Why presidential candidate Steve Bullock thinks he can win over voters

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33 min ago Why Steve Bullock thinks he can win over voters

From CNN's Dan Merica

Montana Gov. Steve Bullock, a candidate who got into the race in mid-May, far later than most of his competitors, has a clear goal: Convince Democratic voters that the way to beat President Donald is by nominating a Democrat who has been successful in a state that overwhelmingly supported the President in 2016.

So far, though, that argument has not been resonating. Bullock failed to qualify for the first Democratic debate. And though the governor qualified for the debate in July, he looks unlikely to qualify for the Democratic National Committee debate in September.

Bullock is a two-term governor from Montana: He won his first term in 2012, but his calling card came when he – as a Democrat – won reelection in 2016, the same year Donald won Montana by 23%. 

Bullock is a lifelong Montanan, a fact he has highlighted throughout this campaign. He first ran for office in 2000, when he lost the Democratic primary for Montana attorney general. Bullock entered private practice after that loss -- including a stint working in Washington, D.C. -- before he ran, this time successfully, for attorney general in 2008. After one term as attorney general, Bullock successfully ran to become Montana's governor in 2012.

While Bullock is a more moderate Democrat – taking positions that, in large part, reflect his state’s electorate – the governor has been a leader on campaign finance reform. He also entered the 2020 race late because he worried that a presidential campaign would imperil his successful campaign to expand Medicaid in Montana.

Bullock’s campaign has focused intently on Iowa, where the governor and his team believe his brand of liberalism can resonate with rural voters throughout the state. Most polls, however, have the governor at 1% in the state.

48 min ago Here's what's at stake for Bullock and de Blasio

From CNN's Dan Merica

It’s now or never for Montana Gov. Steve Bullock and New York Mayor Bill de Blasio.

Both men are struggling to gain traction in the 2020 race and facing the near certainty that they won’t qualify for the Democratic National Committee’s debate in September.

But the prospect of making the October debate could compel the two Democrats to forge on, so Bullock and de Blasio enter their respective CNN town halls on Sunday with a similar goal: Make a moment, seize on that moment and hope the unexpected happens and they jump in both polling and fundraising.

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It’s happened before. South Bend, Indiana, Mayor Pete Buttigieg was a relative unknown when he headlined his first CNN town hall in March. But a well-reviewed performance, punctuated by a number of viral moments, boosted him in the polls and filled his campaign coffers, two things that de Blasio and Bullock would welcome.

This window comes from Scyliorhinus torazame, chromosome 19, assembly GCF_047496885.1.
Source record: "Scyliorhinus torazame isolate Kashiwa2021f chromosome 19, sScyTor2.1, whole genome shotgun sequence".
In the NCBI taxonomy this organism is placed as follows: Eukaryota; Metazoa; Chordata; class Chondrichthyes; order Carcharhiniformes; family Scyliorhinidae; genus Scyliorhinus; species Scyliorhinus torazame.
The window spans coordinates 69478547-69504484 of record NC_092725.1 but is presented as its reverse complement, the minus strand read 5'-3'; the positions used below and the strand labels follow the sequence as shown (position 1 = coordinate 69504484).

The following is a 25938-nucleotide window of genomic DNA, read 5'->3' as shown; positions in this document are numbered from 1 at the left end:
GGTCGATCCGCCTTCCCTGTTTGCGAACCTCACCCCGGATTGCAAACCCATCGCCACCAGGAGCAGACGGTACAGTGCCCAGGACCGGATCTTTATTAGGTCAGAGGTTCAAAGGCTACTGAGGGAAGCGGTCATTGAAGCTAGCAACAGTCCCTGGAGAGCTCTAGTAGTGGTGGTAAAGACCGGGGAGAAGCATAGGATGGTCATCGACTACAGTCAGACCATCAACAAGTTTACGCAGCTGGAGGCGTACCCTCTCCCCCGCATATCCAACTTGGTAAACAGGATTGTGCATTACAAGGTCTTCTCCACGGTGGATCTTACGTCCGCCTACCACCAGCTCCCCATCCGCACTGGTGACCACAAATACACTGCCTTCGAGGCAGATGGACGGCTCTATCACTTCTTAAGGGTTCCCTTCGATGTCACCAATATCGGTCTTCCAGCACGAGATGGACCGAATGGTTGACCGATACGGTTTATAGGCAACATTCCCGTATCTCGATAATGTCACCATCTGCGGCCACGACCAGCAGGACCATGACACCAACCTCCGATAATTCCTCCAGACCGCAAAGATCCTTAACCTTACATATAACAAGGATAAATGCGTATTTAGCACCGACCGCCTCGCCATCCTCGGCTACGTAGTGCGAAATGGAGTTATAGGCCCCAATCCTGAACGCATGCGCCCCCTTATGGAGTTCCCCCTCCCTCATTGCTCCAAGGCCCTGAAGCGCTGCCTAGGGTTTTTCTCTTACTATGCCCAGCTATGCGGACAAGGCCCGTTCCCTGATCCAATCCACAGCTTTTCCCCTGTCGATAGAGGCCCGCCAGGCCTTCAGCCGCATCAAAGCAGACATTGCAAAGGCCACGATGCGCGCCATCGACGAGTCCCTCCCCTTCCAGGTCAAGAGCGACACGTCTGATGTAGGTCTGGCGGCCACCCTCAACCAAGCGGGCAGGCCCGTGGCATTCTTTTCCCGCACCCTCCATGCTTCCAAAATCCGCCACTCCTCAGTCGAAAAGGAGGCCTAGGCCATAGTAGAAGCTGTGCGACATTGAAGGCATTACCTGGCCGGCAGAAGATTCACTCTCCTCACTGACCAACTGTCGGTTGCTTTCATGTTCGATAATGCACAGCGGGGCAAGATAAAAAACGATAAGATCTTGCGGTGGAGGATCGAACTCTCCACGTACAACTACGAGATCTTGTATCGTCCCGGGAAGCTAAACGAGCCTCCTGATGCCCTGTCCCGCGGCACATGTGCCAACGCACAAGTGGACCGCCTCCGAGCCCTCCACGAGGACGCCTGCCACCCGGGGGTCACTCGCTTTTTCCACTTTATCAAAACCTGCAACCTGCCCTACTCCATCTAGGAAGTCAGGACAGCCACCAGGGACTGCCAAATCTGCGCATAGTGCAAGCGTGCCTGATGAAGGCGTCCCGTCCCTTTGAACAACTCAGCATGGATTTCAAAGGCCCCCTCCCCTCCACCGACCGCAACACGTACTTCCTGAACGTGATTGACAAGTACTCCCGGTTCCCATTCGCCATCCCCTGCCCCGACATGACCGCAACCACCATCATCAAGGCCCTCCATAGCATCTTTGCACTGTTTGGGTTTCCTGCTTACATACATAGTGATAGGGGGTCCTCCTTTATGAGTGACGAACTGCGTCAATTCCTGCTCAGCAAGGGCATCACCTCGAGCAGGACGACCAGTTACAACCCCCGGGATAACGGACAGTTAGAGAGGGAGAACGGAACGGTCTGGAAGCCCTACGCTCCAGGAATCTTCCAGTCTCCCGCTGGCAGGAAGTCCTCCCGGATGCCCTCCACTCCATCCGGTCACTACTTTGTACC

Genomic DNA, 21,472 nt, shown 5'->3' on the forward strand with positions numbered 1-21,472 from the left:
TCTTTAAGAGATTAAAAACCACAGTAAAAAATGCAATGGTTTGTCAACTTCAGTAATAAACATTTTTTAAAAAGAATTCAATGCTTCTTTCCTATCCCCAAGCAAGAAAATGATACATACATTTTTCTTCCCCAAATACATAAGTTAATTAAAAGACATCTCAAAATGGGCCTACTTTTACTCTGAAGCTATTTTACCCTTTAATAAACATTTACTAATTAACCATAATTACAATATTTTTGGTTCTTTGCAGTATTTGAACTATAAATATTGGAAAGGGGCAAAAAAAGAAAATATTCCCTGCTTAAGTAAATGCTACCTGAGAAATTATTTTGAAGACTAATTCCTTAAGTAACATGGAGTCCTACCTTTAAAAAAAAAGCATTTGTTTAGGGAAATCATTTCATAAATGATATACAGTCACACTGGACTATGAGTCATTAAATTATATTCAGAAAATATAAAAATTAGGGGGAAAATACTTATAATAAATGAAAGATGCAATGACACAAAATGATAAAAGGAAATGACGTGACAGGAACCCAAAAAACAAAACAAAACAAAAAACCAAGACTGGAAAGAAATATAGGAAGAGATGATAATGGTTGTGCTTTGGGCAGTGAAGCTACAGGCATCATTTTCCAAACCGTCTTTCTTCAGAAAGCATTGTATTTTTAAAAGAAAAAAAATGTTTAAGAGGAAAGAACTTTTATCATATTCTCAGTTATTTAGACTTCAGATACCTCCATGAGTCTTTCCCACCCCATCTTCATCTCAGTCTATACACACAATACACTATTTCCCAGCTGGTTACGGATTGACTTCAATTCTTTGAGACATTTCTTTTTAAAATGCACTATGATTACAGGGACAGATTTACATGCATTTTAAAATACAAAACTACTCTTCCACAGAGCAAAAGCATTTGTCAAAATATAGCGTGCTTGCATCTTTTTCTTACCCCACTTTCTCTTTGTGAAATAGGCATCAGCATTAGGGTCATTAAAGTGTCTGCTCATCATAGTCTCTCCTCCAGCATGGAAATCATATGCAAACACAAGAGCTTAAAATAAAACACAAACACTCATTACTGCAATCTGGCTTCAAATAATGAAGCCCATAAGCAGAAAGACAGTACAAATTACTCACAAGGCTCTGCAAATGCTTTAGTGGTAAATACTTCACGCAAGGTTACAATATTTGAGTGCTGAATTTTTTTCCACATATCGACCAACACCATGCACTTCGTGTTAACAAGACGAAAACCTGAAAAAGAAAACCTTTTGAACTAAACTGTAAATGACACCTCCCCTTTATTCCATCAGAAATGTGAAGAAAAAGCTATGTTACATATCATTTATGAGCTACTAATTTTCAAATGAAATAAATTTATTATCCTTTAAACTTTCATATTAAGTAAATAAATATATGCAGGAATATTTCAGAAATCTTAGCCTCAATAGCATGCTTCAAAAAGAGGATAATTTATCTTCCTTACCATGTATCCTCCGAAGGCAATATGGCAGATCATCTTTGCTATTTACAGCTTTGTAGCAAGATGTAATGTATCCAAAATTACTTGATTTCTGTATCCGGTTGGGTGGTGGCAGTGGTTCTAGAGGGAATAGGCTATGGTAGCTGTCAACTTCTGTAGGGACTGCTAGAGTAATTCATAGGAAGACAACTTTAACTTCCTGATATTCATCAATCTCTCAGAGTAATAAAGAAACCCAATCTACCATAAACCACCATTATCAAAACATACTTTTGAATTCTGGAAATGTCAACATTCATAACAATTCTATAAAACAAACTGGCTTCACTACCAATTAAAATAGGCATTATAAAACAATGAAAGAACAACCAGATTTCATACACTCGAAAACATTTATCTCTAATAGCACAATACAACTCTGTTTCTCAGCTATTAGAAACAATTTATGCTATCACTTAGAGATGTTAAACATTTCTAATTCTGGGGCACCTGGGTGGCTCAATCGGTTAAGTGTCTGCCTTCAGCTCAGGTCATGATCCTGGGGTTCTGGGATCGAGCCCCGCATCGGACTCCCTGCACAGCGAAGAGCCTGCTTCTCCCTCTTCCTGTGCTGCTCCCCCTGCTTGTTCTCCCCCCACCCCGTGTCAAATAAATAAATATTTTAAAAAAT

Time is of the essence for the two Democratic executives. In order to qualify for the September debate, candidates must receive contributions from at least 130,000 individuals, coming from at least 400 unique donors in 20 or more states and reach 2% in at least four DNC-approved polls by August 28.

That may be too tall of a hill to climb for either candidate – neither appear to be anywhere close to either threshold.

58 min ago CNN hosts town halls with Steve Bullock and Bill de Blasio tonight

From CNN's Caroline Kelly

CNN will host town halls with Democratic presidential candidates Montana Gov. Steve Bullock and New York Mayor Bill de Blasio live from New York City tonight.

CNN's Alisyn Camerota will moderate the town hall with Bullock at 6 p.m. ET. CNN's Ana Cabrera will host the town hall with de Blasio at 7 p.m. ET.

About Bullock: He participated in the first night of CNN's recent Democratic debate late last month, during which he recounted losing his nephew to gun violence as well as described his background as a union-side labor negotiatorbefore becoming his state's attorney general.

About de Blasio: The New York mayor participated in the second night of the CNN Democratic debate last month, where he was pressed on his handling of Daniel Pantaleo, the New York police officer accused of fatally choking Eric Garner in July 2014, and sparred with

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